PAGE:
This change would not prevent States from including in CDLIS or NHTSA's National Driver Register (NDR)—which also depends on a distributed database—driver convictions and disqualifications for offenses that are not related to motor vehicle traffic control, should they wish to do so.

We are proposing to add to § 383.5 a new definition for “non-CMV.” A non-CMV would be any motor vehicle or combination of motor vehicles not covered by the definition of a CMV in Part 383.

Section 383.51 Disqualification of Drivers

The FMCSA would revise the entire section by using an if-then table format that we believe is more readily understandable than the current regulatory text. The FMCSA would also propose to reserve rows within the table for the proposal to be published in the Federal Register in the near future under RIN 2126-AA60.

The revised § 383.51 would combine the non-CMV and CMV convictions of CDL holders for the original offenses under the CMVSA and other offenses Start Printed Page 22504added in subsequent statutory amendments. In addition, the FMCSA would clarify that a person who operates a CMV must obtain a CDL and is subject to the same disqualifications. This circumstance has always been clear to States and the FMCSA, but employers and drivers have frequently misunderstood this point.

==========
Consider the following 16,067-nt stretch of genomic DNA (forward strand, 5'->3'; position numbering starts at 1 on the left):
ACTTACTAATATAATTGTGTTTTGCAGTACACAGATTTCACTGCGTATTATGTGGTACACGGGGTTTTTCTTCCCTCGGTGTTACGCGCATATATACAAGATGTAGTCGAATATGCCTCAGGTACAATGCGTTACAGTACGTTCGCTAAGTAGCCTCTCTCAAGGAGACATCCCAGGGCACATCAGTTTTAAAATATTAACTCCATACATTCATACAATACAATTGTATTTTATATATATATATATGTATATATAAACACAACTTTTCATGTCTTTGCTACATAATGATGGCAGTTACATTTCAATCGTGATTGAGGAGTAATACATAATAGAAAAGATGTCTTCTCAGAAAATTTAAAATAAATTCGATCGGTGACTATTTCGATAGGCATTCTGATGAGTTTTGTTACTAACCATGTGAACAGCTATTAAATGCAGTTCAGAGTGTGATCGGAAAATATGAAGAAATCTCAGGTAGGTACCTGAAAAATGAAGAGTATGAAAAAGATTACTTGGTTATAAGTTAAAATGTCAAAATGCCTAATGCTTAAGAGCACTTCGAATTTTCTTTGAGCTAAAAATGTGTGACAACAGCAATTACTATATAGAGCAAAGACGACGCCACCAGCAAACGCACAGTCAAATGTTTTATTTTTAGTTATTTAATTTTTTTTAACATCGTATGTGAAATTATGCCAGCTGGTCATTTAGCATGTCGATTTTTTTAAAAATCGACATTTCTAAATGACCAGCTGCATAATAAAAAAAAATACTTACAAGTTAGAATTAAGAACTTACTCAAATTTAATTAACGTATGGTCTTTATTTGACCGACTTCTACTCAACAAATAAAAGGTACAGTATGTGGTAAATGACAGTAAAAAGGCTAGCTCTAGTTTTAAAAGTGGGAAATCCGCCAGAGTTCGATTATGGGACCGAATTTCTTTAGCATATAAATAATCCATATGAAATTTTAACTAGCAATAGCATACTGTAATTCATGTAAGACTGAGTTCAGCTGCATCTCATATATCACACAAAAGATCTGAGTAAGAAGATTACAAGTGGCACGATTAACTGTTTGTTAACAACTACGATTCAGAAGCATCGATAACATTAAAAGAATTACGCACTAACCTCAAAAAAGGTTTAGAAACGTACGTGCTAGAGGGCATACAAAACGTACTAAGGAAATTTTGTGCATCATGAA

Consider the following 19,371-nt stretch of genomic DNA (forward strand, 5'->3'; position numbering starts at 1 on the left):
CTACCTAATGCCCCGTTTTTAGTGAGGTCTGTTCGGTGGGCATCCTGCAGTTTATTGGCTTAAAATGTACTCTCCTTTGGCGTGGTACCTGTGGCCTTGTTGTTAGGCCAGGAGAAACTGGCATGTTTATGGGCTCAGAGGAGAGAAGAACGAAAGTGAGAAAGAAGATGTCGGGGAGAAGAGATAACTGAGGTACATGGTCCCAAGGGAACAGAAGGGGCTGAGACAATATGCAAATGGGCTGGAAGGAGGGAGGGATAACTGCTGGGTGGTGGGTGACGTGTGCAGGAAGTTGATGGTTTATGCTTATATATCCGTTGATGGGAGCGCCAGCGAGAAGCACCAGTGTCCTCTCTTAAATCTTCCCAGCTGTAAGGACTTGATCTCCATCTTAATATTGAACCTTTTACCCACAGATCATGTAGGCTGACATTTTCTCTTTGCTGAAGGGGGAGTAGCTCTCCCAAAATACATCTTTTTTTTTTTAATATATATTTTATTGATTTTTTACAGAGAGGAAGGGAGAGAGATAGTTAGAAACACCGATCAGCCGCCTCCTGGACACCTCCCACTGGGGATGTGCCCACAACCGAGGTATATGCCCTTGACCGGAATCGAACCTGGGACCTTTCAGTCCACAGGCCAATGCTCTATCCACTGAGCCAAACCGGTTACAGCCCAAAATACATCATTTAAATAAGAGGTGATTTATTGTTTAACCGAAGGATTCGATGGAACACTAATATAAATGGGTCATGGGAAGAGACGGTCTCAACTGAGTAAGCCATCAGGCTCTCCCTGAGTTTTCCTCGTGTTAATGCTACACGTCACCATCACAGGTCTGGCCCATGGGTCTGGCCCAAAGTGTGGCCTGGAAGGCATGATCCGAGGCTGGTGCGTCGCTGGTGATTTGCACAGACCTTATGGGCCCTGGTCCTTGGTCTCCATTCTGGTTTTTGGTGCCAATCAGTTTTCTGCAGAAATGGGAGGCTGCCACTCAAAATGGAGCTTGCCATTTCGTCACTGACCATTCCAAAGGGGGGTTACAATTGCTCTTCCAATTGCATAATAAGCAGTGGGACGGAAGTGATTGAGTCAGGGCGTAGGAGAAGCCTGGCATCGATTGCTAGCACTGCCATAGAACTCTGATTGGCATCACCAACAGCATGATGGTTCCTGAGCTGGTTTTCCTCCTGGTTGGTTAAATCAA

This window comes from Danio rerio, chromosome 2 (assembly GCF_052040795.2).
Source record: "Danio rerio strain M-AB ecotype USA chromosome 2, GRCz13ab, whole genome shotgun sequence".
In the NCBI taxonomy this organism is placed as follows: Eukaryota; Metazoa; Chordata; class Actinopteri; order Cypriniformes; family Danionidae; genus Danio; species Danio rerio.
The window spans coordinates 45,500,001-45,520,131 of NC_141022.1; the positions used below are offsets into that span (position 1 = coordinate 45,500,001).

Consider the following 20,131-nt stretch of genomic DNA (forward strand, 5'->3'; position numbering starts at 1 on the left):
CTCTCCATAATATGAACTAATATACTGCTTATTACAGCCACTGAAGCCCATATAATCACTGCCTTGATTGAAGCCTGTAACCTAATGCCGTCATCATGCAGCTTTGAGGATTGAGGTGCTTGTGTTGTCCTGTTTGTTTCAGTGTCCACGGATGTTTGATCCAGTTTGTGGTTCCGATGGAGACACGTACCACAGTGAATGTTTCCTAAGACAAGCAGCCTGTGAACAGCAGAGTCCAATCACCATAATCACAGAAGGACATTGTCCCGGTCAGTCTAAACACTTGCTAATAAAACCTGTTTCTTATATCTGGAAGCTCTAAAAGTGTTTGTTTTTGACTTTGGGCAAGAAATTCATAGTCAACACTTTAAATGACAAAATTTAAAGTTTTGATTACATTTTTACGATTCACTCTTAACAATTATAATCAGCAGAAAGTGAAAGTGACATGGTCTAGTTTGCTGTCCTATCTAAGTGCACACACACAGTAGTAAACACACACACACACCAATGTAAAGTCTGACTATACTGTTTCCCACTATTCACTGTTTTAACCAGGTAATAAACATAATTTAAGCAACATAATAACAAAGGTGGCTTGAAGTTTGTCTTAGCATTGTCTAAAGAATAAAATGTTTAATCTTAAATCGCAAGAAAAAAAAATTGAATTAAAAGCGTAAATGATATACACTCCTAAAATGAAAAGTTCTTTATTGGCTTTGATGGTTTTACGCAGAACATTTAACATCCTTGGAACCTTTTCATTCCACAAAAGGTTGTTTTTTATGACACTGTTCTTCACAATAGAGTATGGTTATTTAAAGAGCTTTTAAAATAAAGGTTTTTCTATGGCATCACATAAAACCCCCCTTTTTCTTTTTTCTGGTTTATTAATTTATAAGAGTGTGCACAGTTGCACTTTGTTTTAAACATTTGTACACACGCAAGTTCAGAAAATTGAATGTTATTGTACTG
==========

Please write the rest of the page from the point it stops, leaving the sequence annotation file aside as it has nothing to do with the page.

While the MCSIA addresses the type of offenses that must result in a disqualification, it is silent regarding the length of the CMV disqualification. The Congress included both the type of offense and the length of the CMV disqualification in the CMVSA and each of the previous amendments before 1999. The MCSIA, however, only requires that the disqualification period be no longer than for the same or similar offenses that occur while operating a CMV. The FMCSA proposes that CDL holders convicted of serious traffic violations and other offenses in either a non-CMV or a CMV serve the same period of disqualification. The FMCSA invites the public to comment.